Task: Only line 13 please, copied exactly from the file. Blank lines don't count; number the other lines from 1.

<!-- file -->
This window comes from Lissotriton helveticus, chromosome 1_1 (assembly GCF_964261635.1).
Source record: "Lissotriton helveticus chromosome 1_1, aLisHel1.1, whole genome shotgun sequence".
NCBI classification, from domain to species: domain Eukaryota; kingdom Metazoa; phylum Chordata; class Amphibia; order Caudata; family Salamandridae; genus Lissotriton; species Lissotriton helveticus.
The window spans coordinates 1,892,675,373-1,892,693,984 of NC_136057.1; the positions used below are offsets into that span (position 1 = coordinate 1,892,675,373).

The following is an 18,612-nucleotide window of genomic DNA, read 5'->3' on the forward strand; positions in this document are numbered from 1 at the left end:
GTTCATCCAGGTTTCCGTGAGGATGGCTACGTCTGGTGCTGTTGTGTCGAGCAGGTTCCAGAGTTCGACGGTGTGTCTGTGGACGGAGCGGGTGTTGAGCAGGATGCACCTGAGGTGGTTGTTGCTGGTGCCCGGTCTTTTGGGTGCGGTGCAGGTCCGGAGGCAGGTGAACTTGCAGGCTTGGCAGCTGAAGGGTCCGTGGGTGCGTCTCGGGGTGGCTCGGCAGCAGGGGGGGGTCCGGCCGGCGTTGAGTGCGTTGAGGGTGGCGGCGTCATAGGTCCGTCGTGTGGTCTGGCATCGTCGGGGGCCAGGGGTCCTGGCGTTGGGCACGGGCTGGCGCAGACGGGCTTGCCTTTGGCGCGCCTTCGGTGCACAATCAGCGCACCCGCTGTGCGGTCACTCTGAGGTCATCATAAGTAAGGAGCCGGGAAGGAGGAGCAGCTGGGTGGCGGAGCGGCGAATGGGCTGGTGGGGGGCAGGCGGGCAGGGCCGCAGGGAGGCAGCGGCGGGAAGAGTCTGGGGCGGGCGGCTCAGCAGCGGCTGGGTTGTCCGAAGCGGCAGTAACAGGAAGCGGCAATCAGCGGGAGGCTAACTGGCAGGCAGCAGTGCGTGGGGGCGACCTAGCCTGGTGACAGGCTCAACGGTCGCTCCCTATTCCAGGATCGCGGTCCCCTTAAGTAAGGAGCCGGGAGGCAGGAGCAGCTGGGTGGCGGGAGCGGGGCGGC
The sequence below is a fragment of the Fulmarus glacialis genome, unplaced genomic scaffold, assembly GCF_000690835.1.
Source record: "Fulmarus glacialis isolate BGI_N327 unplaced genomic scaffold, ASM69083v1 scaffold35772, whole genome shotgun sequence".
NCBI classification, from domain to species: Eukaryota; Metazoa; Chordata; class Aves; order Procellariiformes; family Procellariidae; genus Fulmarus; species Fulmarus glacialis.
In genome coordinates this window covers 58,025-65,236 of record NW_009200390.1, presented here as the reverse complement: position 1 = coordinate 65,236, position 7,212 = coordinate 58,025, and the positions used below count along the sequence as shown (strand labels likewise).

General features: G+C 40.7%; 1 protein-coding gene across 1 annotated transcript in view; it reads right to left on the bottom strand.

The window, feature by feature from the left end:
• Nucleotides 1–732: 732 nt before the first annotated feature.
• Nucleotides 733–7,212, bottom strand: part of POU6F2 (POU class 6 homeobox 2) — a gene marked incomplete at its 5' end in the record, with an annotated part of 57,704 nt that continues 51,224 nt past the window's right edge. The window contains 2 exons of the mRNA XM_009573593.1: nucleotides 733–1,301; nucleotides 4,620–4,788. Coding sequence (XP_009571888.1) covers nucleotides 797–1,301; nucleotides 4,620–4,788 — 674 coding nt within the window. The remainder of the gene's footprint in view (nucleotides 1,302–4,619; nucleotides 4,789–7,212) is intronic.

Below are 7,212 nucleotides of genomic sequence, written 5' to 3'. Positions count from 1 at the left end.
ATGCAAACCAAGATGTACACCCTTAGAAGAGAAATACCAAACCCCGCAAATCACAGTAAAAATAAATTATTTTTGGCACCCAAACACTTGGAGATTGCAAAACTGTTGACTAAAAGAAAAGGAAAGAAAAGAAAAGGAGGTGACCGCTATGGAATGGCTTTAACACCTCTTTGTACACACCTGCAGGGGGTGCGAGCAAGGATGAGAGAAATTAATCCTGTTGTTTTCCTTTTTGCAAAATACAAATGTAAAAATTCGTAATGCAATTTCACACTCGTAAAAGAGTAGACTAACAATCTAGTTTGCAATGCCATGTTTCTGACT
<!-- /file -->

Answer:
• Nucleotides 1–732: 732 nt before the first annotated feature.